We had a very nice time in Gas City at the Thompson-Ray house wine-tasting. The people there were very kind and said many nice things. We even got a nice article in the local newspaper which featured a shot of the Wine Maker his-self!

Another almost new thing at the winery is several new wines I keep hinting at, but do not ever seem to get bottled. No, I have still not bottled any, but we are getting closer. For example, every fall we introduce an “oaked” version of our popular dry white, MISSISSINEWA WHITE. One problem is we do not also offer the un-oaked version at the same time. Well, we’re almost out of the oaked version and I would expect in a few weeks, the last barrel of our crisp Seyval Blanc will get bottled and labeled.

Once that last barrel is gone, we will move to a Chardonnel version of this label. I suspect many will be delighted, a few disappointed, but you know the old saying, you can’t please everybody all the time!

Have you got a wine related question you’d like answered? Write us at and we’ll try to post our responses as soon as possible.

Friday, February 5, 2010

snow and free stuff?

Oh no! A major snowstorm is bearing down on the winery on a Friday on a weekend that is already marked by The Big Game. I mention this because snowstorms are a business killer, people seem to hunker down during and after a snowstorm and our business slows way down.

This weekend the Big Game will also slow business, wine does not seem to be a “football drink” for most people. Maybe we need the Gallo Bowl to compete with the Bud Bowl? It has been good to see the growth of wine appreciation in general over the past ten years. One publication claims wine sales have gone up every year for the past ten on a national basis.

So, one thought would be if you need something to do this weekend, stop by and see us, we’ll be happy to see you and we’ll have a good bit of time to give you more then the usual amount of attention.

On a side note, I had been asked several months ago to speak at a fund-raiser in Gas City being held tonight and now the snow is a-coming. I hope we do not get too much to botch up the fund raiser, I support a few not-for-profit events, but this is about historical preservation, one of my hot buttons and we are glad to help out.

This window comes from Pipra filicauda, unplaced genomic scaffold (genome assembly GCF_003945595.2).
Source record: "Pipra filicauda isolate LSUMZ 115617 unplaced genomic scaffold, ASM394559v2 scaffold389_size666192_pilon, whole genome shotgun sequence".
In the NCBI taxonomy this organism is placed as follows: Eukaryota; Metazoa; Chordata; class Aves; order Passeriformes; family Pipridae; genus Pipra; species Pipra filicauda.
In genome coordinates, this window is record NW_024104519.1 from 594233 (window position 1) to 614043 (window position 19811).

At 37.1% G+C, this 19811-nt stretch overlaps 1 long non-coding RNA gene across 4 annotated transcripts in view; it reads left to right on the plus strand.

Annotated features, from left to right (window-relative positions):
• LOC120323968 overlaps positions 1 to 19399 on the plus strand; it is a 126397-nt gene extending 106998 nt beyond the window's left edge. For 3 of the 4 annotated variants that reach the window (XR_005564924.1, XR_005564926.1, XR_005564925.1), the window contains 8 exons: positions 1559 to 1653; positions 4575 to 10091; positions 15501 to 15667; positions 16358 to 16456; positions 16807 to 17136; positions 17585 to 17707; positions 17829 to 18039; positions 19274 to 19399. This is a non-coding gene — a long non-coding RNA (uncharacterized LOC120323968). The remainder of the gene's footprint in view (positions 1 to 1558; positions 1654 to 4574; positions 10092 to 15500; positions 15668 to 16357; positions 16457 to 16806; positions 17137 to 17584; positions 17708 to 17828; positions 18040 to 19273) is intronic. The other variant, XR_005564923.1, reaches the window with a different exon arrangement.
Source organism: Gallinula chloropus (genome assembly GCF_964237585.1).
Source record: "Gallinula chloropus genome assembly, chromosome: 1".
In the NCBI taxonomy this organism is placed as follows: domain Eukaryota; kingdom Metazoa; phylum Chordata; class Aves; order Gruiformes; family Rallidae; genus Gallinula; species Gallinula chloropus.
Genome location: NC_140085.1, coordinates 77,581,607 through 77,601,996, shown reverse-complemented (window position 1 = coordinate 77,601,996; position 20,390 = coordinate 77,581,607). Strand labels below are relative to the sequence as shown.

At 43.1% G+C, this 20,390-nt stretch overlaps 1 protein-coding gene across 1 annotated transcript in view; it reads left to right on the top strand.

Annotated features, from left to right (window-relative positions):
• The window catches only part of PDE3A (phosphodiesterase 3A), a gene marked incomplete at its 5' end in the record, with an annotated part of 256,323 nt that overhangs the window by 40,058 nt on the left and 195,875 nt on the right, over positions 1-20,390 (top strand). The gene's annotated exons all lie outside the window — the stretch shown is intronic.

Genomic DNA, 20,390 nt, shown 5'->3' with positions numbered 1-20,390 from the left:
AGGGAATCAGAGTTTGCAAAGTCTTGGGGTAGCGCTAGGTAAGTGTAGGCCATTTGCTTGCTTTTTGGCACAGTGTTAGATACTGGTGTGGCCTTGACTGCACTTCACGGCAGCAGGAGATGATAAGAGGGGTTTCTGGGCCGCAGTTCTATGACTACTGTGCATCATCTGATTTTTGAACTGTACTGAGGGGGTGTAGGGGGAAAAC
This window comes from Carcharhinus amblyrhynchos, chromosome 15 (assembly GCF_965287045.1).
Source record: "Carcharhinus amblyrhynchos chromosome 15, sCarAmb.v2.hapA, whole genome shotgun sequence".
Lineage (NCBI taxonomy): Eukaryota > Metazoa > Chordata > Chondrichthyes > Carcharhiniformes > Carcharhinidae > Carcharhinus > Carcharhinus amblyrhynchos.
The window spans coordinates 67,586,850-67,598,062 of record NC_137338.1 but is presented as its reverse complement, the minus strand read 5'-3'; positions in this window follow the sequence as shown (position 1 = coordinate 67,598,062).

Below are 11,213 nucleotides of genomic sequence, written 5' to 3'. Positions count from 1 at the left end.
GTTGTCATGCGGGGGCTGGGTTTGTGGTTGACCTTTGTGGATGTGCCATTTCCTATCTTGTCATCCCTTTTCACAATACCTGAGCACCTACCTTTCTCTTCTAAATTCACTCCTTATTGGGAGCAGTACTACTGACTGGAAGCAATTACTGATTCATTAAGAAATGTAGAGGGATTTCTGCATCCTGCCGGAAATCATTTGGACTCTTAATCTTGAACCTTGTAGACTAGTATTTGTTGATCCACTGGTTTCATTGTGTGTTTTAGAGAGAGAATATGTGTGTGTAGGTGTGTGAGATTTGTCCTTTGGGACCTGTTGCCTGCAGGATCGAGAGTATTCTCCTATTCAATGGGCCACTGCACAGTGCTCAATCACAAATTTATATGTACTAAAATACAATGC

Another hot button of mine is how many times we get asked to donate stuff every week! The first year we did pitch in a good bit for local stuff as advertising, to let people know we are here. But we get letters from anybody and everybody now and even other states asking us to donate! Now most of these are non-profits and many are charitable institutions, but we have got to be a bit selective as to who we give to and when.

Thanks, I needed to say that, just got a call from a Union in Indy wanting three gift baskets for a meeting they were having, Arragh!

Monday, February 1, 2010

rested and ready for The Big Game

This week is a busy one in the winery, because I have not been busy doing much for the last month! As previously mentioned, January is our slow-down, de-stress time after the rush of the gift-giving season. I must admit I have accomplished a bit in both the actual de-stressing and fixing-a-few-problems arena.

We finally found a good cooler for the tasting room. We have wanted to stock locally-made cheese and a larger number of chilled wine bottles for our customers, now we can! This will allows us to have our small wine coolers just for tasting bottles.

I have had a number of requests for a Super Bowl party at the winery, especially for wine club members. I think this happened after I set up my old 25” color TV in the tasting room so we could watch the AFC Playoffs. We knew from prior experience our business would be down due to the game, so we decided we’d hang out in the winery and watch ourselves, keeping an eye on the TV and whatever customers who showed up. That amounted to less then ten people in the door from 3 pm to 6 pm and none of them cared about football. But what about the Big Game?

Now, a business cannot just turn on a TV and show the Super Bowl, the game is licensed to for-profits and even not-for-profits for a substantial fee. I heard of several churches that got in trouble for hosting Super Bowl parties without paying their fee, got to pay Caesar his tax!